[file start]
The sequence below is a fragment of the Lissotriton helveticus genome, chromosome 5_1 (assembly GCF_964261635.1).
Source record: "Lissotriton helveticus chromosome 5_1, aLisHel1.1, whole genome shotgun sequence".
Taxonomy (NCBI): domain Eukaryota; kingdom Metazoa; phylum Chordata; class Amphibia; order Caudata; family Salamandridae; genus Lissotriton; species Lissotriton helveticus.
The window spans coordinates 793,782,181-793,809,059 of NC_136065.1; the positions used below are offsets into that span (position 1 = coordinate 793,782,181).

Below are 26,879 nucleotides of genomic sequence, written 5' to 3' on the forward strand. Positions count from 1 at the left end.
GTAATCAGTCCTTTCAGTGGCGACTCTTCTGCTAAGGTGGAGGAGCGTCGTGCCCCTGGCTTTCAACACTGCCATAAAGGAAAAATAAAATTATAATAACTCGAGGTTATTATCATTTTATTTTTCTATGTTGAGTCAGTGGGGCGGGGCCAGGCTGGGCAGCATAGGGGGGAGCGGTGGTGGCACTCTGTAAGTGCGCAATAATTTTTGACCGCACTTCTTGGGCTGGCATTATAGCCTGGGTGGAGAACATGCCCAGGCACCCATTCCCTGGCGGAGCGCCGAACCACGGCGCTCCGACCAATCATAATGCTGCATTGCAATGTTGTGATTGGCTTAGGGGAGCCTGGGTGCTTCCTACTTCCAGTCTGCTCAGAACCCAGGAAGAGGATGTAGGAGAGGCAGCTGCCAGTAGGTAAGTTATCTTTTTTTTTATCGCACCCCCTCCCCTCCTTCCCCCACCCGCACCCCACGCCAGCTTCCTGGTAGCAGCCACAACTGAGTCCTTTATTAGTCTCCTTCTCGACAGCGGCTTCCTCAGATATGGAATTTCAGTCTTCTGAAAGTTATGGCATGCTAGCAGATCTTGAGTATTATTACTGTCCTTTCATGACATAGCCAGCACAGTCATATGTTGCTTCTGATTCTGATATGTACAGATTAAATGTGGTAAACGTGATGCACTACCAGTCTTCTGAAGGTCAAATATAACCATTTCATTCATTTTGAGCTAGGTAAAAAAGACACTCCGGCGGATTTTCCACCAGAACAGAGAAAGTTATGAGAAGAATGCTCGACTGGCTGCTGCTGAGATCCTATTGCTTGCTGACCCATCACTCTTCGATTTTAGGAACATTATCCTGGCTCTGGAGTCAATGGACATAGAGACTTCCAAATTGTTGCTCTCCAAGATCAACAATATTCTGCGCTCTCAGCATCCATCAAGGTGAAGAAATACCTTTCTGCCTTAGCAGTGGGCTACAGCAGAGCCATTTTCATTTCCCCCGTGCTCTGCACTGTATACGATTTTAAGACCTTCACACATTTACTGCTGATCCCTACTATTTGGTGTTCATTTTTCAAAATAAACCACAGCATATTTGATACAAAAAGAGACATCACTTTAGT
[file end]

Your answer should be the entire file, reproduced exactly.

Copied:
The sequence below is a fragment of the Lissotriton helveticus genome, chromosome 5_1 (assembly GCF_964261635.1).
Source record: "Lissotriton helveticus chromosome 5_1, aLisHel1.1, whole genome shotgun sequence".
Taxonomy (NCBI): domain Eukaryota; kingdom Metazoa; phylum Chordata; class Amphibia; order Caudata; family Salamandridae; genus Lissotriton; species Lissotriton helveticus.
The window spans coordinates 793,782,181-793,809,059 of NC_136065.1; the positions used below are offsets into that span (position 1 = coordinate 793,782,181).

Below are 26,879 nucleotides of genomic sequence, written 5' to 3' on the forward strand. Positions count from 1 at the left end.
GTAATCAGTCCTTTCAGTGGCGACTCTTCTGCTAAGGTGGAGGAGCGTCGTGCCCCTGGCTTTCAACACTGCCATAAAGGAAAAATAAAATTATAATAACTCGAGGTTATTATCATTTTATTTTTCTATGTTGAGTCAGTGGGGCGGGGCCAGGCTGGGCAGCATAGGGGGGAGCGGTGGTGGCACTCTGTAAGTGCGCAATAATTTTTGACCGCACTTCTTGGGCTGGCATTATAGCCTGGGTGGAGAACATGCCCAGGCACCCATTCCCTGGCGGAGCGCCGAACCACGGCGCTCCGACCAATCATAATGCTGCATTGCAATGTTGTGATTGGCTTAGGGGAGCCTGGGTGCTTCCTACTTCCAGTCTGCTCAGAACCCAGGAAGAGGATGTAGGAGAGGCAGCTGCCAGTAGGTAAGTTATCTTTTTTTTTATCGCACCCCCTCCCCTCCTTCCCCCACCCGCACCCCACGCCAGCTTCCTGGTAGCAGCCACAACTGAGTCCTTTATTAGTCTCCTTCTCGACAGCGGCTTCCTCAGATATGGAATTTCAGTCTTCTGAAAGTTATGGCATGCTAGCAGATCTTGAGTATTATTACTGTCCTTTCATGACATAGCCAGCACAGTCATATGTTGCTTCTGATTCTGATATGTACAGATTAAATGTGGTAAACGTGATGCACTACCAGTCTTCTGAAGGTCAAATATAACCATTTCATTCATTTTGAGCTAGGTAAAAAAGACACTCCGGCGGATTTTCCACCAGAACAGAGAAAGTTATGAGAAGAATGCTCGACTGGCTGCTGCTGAGATCCTATTGCTTGCTGACCCATCACTCTTCGATTTTAGGAACATTATCCTGGCTCTGGAGTCAATGGACATAGAGACTTCCAAATTGTTGCTCTCCAAGATCAACAATATTCTGCGCTCTCAGCATCCATCAAGGTGAAGAAATACCTTTCTGCCTTAGCAGTGGGCTACAGCAGAGCCATTTTCATTTCCCCCGTGCTCTGCACTGTATACGATTTTAAGACCTTCACACATTTACTGCTGATCCCTACTATTTGGTGTTCATTTTTCAAAATAAACCACAGCATATTTGATACAAAAAGAGACATCACTTTAGT